Salvador Allende and ‘The Battle of Chile’

The body of former Chilean president Salvador Allende was exhumed two days ago in an attempt to confirm whether he committed suicide — as long accepted even by his family and political allies — during the 11 September 1973 coup d’état led by General Augusto Pinochet or, in fact, was killed in the bombardment of the presidential palace.  The news called to mind one of the greatest documentary records of a revolutionary political moment ever filmed: The Battle of Chile, which Patricio Guzmán and a small crew shot in the workers committees, on the barricades, and in the halls of power in the months leading up to the coup.  The three-part film is many hours long and, if anything, too short: the slow accumulation of detail and broad range of street interviews creates a powerful sense of a society at an impasse, when radical action comes to be seen on both the Left and the Right as the only path to resolution.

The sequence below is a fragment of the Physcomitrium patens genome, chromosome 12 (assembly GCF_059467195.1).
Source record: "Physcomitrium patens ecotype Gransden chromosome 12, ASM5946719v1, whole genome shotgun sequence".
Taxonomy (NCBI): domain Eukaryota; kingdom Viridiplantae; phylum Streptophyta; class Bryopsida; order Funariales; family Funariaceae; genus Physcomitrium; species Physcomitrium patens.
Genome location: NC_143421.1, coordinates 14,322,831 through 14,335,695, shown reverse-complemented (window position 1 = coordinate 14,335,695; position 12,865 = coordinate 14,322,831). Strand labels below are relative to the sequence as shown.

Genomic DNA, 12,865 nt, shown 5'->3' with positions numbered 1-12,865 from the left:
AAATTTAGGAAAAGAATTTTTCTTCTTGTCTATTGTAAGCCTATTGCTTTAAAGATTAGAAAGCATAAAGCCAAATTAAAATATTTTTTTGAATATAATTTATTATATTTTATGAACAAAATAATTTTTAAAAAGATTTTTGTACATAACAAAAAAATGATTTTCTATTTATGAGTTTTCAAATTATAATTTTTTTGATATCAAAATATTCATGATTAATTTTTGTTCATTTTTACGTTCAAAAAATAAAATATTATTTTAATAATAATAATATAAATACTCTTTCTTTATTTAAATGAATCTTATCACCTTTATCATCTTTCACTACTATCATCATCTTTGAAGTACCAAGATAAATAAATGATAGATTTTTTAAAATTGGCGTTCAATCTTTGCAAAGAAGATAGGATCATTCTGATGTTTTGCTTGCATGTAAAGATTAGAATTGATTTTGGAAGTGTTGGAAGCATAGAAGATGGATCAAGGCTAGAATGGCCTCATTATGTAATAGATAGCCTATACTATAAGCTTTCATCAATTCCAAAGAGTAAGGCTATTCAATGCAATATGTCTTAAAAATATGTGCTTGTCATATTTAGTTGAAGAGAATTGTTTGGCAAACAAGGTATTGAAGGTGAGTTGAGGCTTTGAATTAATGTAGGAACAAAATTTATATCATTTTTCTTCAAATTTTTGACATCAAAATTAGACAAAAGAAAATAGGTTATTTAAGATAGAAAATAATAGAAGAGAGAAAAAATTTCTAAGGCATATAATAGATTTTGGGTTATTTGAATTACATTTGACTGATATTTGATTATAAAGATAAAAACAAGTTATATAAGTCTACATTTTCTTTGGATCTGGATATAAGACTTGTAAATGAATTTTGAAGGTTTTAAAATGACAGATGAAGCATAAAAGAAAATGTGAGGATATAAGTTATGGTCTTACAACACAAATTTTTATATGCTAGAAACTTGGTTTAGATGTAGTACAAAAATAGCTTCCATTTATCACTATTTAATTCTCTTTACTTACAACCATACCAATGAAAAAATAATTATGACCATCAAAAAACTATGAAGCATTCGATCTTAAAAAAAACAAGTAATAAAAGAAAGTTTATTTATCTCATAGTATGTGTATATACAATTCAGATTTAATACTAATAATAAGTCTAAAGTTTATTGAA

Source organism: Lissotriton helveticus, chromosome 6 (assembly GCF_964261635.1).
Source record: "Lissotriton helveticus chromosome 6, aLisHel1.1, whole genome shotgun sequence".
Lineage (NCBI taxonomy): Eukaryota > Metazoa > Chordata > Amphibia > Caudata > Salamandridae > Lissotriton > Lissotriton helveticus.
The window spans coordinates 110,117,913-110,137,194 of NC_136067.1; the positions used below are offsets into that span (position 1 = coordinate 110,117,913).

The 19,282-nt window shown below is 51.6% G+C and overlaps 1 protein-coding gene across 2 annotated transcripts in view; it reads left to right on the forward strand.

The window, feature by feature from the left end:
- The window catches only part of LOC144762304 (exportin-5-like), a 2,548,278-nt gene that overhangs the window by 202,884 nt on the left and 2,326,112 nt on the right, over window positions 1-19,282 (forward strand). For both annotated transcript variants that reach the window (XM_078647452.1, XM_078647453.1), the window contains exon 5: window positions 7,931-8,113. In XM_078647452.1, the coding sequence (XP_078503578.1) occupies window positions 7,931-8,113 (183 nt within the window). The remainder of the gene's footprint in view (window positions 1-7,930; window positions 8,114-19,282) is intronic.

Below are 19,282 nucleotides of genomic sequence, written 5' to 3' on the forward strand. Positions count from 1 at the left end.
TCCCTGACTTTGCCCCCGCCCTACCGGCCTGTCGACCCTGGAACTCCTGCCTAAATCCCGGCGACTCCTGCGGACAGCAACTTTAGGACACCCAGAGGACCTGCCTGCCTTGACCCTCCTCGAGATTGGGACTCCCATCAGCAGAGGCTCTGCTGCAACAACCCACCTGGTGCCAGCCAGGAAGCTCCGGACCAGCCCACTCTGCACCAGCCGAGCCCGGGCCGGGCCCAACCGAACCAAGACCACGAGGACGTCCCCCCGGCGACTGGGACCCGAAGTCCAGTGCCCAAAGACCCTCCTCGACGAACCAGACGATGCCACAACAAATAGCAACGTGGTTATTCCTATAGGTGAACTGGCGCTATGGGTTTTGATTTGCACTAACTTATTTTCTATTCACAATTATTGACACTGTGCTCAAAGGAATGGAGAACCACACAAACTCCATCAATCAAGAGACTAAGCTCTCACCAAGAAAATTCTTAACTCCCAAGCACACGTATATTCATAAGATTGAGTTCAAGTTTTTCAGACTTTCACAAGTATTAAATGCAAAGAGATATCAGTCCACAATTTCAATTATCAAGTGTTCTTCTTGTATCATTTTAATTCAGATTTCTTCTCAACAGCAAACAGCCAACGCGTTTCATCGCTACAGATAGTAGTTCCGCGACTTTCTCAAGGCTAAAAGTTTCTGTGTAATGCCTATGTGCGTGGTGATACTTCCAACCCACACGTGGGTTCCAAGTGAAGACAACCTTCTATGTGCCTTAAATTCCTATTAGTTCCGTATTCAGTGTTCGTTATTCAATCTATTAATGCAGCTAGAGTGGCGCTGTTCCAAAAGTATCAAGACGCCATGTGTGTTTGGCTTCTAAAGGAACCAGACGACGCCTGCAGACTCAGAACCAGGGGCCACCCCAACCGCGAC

I saw Part I of The Battle of Chile at Film Forum in New York as part of a double bill, followed by Chile, Obstinate Memory, which is a film that Patricio Guzmán made years later about showing footage from The Battle of Chile to Chileans to challenge the willed amnesia in the Pinochet era about the violence employed by the military.  Film Forum is a very small theater and at intermission I listened as a man behind me, clearly Chilean, explained to his companions the basic outlines of Chilean politics at that time.  It was a dispassionate explanation, like a professor answering questions after class.  Then the lights went down and Chile, Obstinate Memory began with its claim that Chileans had learned to control and suppress these memories and suddenly the Chilean man behind me began to weep in the dark, the deep, pained sobbing of a wounded animal.  It is that kind of film.

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